One of the first things Internet users do when they sign up for a new service, or become a member of a website, is register a password they believe to be unique. This password is often the main form of visible security users have, and they trust websites with them. If a hacker gets hold of a password, it’s a big problem. This recently happened to LinkedIn users.
LinkedIn is a popular social media site that caters to professionals and helps them to network and find jobs. In the past few days, news stories have emerged about how members’ passwords were leaked online.
How passwords work
The password you enter to access a website like LinkedIn acts as a handshake to confirm that the user trying to access the account is who they say they are. Remember the last time you signed up for a new account, and had to enter the password you’re going to use? The owner of the website stores that password in a, normally encrypted, file and tells the Web page to reference this file when you log in. If the passwords match, you’re allowed in. If not, you get the password error page.
A hacker discovered a way to exploit the calendar feature in the LinkedIn mobile app. Basically, when the calendar in LinkedIn was updated, the information, including your password is encrypted and sent to LinkedIn’s servers, which then update your profile with the information. The hacker developed a way to grab the encrypted password data for around 6.4 million users.
The hacker then published the encrypted passwords online for other people to decrypt. LinkedIn has released an update to the mobile apps to plug this leak, but the passwords are still online.
What does this mean for me?
The chances of your account’s password being among the ones leaked is pretty small. However, if your password was posted, someone with programming and encryption knowledge could decipher it, and gain access to your account. If this happens, this poses a security risk as they will be able to access any and all data you have stored on that account. Beyond that, if you use the password for other accounts, they could gain access to them also.
How do I know if my password was compromised?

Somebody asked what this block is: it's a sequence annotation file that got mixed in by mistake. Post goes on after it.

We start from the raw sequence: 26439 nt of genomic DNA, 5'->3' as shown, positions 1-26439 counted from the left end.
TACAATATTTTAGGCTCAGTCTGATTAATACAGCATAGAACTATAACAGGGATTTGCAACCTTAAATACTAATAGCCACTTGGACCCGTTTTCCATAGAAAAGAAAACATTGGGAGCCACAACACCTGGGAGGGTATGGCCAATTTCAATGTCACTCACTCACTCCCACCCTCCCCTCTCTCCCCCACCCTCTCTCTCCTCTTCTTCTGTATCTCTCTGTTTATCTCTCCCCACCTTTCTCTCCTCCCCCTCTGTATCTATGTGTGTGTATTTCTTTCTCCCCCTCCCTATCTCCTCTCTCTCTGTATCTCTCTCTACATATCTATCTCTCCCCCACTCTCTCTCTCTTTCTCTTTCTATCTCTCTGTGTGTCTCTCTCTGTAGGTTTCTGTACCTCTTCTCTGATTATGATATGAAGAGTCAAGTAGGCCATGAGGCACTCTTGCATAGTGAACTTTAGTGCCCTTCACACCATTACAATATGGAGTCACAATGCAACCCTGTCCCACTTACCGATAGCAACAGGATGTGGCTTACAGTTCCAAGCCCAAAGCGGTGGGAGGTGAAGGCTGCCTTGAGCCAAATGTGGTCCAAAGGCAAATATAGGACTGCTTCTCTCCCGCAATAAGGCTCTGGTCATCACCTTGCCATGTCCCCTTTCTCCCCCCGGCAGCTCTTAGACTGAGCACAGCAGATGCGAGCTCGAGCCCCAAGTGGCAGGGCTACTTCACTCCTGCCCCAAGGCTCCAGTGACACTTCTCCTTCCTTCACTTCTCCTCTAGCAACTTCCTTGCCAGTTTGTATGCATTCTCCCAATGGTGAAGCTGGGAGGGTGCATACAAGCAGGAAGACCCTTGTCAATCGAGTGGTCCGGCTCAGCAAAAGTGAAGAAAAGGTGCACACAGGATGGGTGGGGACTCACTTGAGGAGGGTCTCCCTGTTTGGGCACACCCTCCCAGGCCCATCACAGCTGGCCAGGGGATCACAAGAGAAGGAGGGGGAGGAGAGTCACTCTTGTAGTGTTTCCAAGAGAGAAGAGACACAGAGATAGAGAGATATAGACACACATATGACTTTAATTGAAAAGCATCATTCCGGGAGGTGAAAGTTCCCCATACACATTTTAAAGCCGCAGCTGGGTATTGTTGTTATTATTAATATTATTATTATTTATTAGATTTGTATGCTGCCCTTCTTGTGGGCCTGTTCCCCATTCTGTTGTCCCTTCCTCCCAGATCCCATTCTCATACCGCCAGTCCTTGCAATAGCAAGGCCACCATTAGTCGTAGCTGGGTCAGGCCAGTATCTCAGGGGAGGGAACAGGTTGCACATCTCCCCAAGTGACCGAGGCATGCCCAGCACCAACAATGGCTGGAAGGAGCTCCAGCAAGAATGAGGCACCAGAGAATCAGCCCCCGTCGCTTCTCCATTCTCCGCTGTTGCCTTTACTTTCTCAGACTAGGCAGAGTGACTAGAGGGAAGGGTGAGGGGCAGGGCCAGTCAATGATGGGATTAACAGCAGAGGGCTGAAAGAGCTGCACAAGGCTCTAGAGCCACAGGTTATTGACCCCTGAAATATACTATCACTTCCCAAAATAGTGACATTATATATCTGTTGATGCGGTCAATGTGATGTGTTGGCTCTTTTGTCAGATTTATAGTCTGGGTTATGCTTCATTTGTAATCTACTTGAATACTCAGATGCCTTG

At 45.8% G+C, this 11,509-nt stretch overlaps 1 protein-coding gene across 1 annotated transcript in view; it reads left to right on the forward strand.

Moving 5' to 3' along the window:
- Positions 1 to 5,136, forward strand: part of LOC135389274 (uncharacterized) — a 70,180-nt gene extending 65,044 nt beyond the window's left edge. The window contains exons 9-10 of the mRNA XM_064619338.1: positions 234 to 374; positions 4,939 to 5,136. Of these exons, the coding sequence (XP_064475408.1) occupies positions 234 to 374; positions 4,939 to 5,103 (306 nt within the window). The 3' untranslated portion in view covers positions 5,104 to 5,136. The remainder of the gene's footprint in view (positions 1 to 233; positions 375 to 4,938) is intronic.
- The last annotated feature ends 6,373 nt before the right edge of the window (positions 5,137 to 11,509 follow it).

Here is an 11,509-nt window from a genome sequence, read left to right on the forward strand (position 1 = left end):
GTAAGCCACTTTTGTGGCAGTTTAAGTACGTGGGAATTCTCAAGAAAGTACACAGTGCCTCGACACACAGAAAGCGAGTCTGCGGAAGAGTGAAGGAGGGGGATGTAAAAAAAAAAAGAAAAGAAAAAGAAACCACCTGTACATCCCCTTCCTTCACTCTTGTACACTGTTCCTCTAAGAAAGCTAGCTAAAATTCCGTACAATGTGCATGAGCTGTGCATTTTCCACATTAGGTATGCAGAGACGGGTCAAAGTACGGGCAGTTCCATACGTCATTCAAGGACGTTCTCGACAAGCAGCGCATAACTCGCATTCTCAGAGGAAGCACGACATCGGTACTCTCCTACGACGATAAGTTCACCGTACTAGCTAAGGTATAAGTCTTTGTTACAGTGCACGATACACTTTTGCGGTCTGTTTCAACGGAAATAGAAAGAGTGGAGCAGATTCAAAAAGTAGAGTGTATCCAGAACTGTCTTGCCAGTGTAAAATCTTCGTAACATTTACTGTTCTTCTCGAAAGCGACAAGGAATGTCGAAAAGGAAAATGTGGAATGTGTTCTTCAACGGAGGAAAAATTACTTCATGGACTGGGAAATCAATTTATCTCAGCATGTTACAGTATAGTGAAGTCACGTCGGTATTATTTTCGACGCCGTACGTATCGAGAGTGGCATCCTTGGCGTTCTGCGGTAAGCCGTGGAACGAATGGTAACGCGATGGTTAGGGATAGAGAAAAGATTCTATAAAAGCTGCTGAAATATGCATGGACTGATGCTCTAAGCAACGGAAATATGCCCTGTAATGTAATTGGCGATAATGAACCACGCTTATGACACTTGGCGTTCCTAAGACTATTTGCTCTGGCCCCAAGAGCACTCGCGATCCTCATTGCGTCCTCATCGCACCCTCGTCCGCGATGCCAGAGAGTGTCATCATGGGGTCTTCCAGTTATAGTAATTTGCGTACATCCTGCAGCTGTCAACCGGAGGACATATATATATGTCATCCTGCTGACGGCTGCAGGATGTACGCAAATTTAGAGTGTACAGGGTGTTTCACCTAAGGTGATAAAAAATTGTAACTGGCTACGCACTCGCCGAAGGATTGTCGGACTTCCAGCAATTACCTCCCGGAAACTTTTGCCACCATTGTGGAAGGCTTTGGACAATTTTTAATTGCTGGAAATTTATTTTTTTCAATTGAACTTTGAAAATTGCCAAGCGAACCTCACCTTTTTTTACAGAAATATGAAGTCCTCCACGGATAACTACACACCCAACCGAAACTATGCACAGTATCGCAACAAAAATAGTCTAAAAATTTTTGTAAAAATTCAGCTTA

LinkedIn knows of the leak and has taken steps to minimize the damage.
- When you next try to log in to your LinkedIn account, you’ll get a message telling you the password no longer works.
- LinkedIn has emailed users whose passwords have been leaked informing them to change their password. This email has no links in it, so if you get an email supposedly from LinkedIn with links to change your password, DON’T click on the link. There have been reports of such emails (with links) being sent out. These emails are phishing schemes which aim to steal your password.
- LinkedIn will send you a follow-up email explaining more about what happened and why you were asked to change your password.
Alternatively, you can go to lastpass.com and test your password.
If you haven’t received an email, your password probably wasn’t leaked. We do suggest that, for security reasons, you change your LinkedIn password as soon as you can. You can do this by:
- Going to LinkedIn’s website and logging in.
- Hovering your mouse over your name in the top right corner of the window and selecting Settings from the drop down menu.
- Clicking on Account located in the pane underneath your profile picture. If you don’t see Account click on the grey shield icon.
- Selecting Change password and following the instructions.
If you feel that your accounts are unsecured, or would like to enhance your current security, please contact us. We may have a solution for you.